Celebrating World Literature
Patti Smith read poetry, Salman Rushdie talked supermodels as international writers from Estonia to Afghanistan to Mexico gathered to celebrate the PEN World Voices festival. Emily Stokes reports.
PEN week got off to a flying start with the opening celebration of the sixth PEN World Voices Festival. Salman Rushdie initially launched the celebration in 2004 as a way of "keeping the world in touch through literature"; hearing him introduce his favorite authors to read stories in their own languages, it was hard not to think of Saleem, the protagonist of Rushdie's acclaimed Midnight's Children (1981), who organizes a gathering of 1,000 supernaturally gifted children through a kind of telepathic conference-call.
[Rushdie] cut to a passage that imagined the most indolent couple imaginable, Linda Evangelista and Goncharov's Ilya Oblomov.
Fittingly for a festival promoting freedom of speech, many of the authors read passages about the difficulties of communication. Daniele Mastrogiacomo, an Italian journalist, launched off with a passage from Days of Fear—his gripping memoir about being abducted by the Taliban in 2007. Yiyun Li read from her epic debut novel The Vagrants, in which a Chinese Nationalist suspects his first wife of being a Communist spy. In The Stone of Patience, a dramatic novel by Atiq Rahimi, an Afghan woman attempts to speak to her husband in a coma. Later, Miguel Syjuco read a riveting passage from his debut novel Ilustrado, in which a Filipino author is found dead in the Hudson River, leaving behind only pages of near-incomprehensible notes.
When Finnish novelist and playwright Sofi Oksanen came to the stage, she worried that some scenes from Purge—her controversial novel set in Estonia during the Soviet occupation of the 1940s—were so disturbing that they would prevent the audience from sleeping that night, so she opted for a love scene. Others followed suit; in The Secret Gardens of Mogador, Mexican writer Alberto Ruy-Sanchez told the story of a man being educated by his wife in "gardening" (which, in his book, sounds suspiciously like sex). In Nine, an "existential crime novel", Andrzej Stasiuk—who read in Polish, a very sensual language if you were wondering—read a passage about a teenager's very real crush on Kurt Cobain.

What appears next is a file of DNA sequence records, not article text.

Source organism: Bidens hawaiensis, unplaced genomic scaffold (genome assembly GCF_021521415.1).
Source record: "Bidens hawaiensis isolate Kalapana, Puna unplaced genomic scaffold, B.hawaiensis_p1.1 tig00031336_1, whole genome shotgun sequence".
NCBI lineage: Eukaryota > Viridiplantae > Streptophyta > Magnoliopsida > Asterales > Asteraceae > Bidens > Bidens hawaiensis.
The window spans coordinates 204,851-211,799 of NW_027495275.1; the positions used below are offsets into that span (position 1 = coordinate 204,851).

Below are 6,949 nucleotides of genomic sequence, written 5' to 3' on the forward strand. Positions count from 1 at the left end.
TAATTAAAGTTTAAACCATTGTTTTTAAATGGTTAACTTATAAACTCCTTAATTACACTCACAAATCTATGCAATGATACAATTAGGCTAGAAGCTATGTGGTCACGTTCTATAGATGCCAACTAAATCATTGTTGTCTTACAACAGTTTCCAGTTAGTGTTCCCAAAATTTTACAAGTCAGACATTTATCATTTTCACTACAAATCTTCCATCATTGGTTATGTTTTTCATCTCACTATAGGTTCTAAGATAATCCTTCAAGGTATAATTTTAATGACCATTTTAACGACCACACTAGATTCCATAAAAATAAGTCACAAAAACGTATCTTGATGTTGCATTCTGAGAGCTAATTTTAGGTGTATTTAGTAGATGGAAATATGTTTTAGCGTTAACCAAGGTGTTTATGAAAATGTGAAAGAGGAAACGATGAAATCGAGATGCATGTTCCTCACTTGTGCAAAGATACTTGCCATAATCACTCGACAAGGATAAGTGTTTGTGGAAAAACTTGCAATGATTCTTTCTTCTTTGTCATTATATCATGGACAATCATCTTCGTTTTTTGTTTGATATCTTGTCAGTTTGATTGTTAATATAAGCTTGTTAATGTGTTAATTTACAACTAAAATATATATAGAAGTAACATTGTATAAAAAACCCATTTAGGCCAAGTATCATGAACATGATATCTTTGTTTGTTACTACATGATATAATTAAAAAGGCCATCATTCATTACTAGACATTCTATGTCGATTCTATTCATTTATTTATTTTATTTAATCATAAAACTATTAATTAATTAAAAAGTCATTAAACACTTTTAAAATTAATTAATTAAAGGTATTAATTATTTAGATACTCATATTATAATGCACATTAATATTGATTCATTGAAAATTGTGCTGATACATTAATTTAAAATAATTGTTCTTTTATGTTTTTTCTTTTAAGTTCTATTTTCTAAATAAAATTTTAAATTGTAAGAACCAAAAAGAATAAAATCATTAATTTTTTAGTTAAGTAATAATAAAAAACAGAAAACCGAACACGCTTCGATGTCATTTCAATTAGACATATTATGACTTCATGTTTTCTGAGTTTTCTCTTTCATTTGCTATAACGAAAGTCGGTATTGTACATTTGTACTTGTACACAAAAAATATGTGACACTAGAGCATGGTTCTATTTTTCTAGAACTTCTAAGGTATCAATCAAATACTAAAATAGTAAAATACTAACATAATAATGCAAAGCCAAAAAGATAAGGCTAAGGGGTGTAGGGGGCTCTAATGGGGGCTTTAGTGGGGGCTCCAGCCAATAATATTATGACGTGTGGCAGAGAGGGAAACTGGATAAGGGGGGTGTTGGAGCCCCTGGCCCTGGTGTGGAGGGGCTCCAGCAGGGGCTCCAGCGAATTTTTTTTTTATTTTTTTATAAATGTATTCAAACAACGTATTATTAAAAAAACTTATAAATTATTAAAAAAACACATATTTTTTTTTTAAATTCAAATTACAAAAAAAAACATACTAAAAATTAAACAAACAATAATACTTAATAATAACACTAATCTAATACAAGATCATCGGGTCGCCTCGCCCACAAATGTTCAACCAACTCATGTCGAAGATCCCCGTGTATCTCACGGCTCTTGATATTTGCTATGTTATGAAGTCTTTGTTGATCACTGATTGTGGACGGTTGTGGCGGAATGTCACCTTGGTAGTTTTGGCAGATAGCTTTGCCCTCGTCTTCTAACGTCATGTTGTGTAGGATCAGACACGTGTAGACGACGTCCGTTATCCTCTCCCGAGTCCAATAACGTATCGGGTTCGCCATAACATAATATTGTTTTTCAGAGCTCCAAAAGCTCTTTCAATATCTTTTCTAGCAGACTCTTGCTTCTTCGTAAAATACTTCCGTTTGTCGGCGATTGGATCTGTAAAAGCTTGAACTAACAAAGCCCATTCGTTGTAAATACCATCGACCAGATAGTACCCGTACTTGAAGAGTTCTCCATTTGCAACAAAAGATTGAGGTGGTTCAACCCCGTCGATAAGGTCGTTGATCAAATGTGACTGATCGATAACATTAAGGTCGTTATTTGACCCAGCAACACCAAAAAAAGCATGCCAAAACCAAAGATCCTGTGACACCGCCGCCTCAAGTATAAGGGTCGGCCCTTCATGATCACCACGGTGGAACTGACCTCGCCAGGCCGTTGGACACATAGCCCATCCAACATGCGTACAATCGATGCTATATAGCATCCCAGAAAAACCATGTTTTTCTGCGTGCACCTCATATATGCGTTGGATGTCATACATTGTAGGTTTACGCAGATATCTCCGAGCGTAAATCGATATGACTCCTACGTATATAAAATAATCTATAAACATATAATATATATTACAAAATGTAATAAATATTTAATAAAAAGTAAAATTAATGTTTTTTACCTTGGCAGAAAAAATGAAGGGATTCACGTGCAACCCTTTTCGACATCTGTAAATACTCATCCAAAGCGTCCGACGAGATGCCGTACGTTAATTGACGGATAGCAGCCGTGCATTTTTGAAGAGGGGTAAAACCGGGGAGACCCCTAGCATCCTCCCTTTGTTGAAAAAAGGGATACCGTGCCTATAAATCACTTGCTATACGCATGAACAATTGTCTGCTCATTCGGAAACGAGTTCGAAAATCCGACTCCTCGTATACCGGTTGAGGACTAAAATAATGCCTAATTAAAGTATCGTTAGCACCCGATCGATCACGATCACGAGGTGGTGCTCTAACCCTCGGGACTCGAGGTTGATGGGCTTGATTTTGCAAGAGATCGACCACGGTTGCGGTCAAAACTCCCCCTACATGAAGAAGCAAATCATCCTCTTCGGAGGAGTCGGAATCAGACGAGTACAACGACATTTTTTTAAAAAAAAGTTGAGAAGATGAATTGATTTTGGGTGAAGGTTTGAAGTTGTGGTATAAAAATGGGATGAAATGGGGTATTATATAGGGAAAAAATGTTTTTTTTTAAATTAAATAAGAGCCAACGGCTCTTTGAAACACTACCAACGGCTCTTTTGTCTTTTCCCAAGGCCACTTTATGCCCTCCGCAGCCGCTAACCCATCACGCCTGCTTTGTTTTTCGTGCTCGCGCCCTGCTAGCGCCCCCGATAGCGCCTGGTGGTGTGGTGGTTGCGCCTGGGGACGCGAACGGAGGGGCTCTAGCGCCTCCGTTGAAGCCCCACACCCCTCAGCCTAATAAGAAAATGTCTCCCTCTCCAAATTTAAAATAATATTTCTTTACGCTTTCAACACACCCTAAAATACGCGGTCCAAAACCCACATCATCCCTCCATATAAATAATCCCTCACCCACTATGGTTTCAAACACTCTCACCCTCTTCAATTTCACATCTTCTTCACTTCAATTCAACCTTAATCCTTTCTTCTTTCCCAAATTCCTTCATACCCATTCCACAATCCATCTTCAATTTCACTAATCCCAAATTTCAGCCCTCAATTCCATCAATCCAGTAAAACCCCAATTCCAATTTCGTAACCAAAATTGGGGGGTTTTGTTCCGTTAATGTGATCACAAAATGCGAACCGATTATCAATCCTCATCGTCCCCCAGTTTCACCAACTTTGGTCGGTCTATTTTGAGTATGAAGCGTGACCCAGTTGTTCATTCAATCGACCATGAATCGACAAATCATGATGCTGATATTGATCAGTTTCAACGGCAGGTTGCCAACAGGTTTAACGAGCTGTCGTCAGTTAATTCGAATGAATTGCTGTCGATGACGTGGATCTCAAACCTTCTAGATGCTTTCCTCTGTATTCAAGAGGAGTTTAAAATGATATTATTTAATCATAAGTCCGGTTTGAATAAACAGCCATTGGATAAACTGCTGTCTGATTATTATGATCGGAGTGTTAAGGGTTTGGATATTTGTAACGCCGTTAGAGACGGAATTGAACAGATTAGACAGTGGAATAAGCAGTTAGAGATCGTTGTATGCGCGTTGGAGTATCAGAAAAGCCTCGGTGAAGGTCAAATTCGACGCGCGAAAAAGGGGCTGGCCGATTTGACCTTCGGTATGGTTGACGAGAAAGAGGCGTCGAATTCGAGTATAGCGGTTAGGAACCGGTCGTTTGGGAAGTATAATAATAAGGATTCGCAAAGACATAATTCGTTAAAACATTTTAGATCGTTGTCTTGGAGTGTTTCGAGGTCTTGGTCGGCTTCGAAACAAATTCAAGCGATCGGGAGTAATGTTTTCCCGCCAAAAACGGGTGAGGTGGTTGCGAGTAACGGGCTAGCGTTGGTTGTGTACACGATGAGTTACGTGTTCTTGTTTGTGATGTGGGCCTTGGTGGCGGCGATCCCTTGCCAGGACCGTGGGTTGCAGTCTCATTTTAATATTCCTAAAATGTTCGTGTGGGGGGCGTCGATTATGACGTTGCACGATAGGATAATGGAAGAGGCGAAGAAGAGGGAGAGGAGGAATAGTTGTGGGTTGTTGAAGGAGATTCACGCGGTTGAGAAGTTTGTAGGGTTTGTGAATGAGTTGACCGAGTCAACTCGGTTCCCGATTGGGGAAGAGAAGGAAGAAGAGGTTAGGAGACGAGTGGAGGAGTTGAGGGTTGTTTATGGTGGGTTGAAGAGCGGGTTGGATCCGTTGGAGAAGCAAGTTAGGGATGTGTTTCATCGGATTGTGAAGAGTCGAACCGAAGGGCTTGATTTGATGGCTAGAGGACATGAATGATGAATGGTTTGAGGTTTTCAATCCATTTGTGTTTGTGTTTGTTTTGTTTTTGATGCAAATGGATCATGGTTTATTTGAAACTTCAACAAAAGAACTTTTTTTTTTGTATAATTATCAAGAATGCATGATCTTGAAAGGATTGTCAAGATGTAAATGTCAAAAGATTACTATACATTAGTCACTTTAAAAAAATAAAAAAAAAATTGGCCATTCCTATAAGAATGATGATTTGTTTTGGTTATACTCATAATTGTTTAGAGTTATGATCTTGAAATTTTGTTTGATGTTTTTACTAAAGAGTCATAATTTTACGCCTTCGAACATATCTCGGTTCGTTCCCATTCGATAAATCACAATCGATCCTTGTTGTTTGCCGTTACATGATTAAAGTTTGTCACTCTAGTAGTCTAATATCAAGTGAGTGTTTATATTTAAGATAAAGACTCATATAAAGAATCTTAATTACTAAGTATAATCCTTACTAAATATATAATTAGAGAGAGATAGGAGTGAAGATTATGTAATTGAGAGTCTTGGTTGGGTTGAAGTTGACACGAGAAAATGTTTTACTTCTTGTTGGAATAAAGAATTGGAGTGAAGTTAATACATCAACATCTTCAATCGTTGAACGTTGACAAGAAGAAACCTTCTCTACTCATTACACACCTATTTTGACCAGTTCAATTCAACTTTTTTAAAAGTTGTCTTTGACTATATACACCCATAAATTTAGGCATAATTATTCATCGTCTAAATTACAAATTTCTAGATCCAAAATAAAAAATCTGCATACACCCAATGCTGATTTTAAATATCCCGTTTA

The Reluctant Fundamentalist, Mohsin Hamid's punchy and symbolic novel that was nominated for a Booker, made love and politics sound rather similar. Hamid read a passage in which the Pakistani protagonist is recounting his experiences of America to an American tourist-and gets on to American women. What is the best strategy, he asks, when you are on a beach and a woman catches you staring at her breasts? It's a fine metaphor for foreign occupation: Do you suddenly avert your eyes, or wait a moment and then casually shift your gaze? Or do you just keep staring?
When Rushdie returned to the stage, he was, he said, "too lazy" to read all of the pages he had printed—an essay recently published in Granta magazine, "Notes on Sloth." Instead, he cut to a passage that imagined the most indolent couple imaginable, Linda Evangelista and Goncharov's Ilya Oblomov. The model refused to get out of bed for anything less than $10,000; Oblomov refused to get out of bed at all.
The evening was clearly winding down; even Patti Smith's breathtaking prose-poem in memory of Chilean novelist Roberto Bolano's Savage Detectives evolved into an impromptu lullaby. "Black leaves, black leaves, black leaves are falling..." she sang to a hypnotized audience. Outside the auditorium, tables were set up for book-signing—but, by the time the applause had faded, most people just wanted to curl up under the covers with their favorite author.
Emily Stokes has written for the Financial Times and the Guardian. She lives in Brooklyn.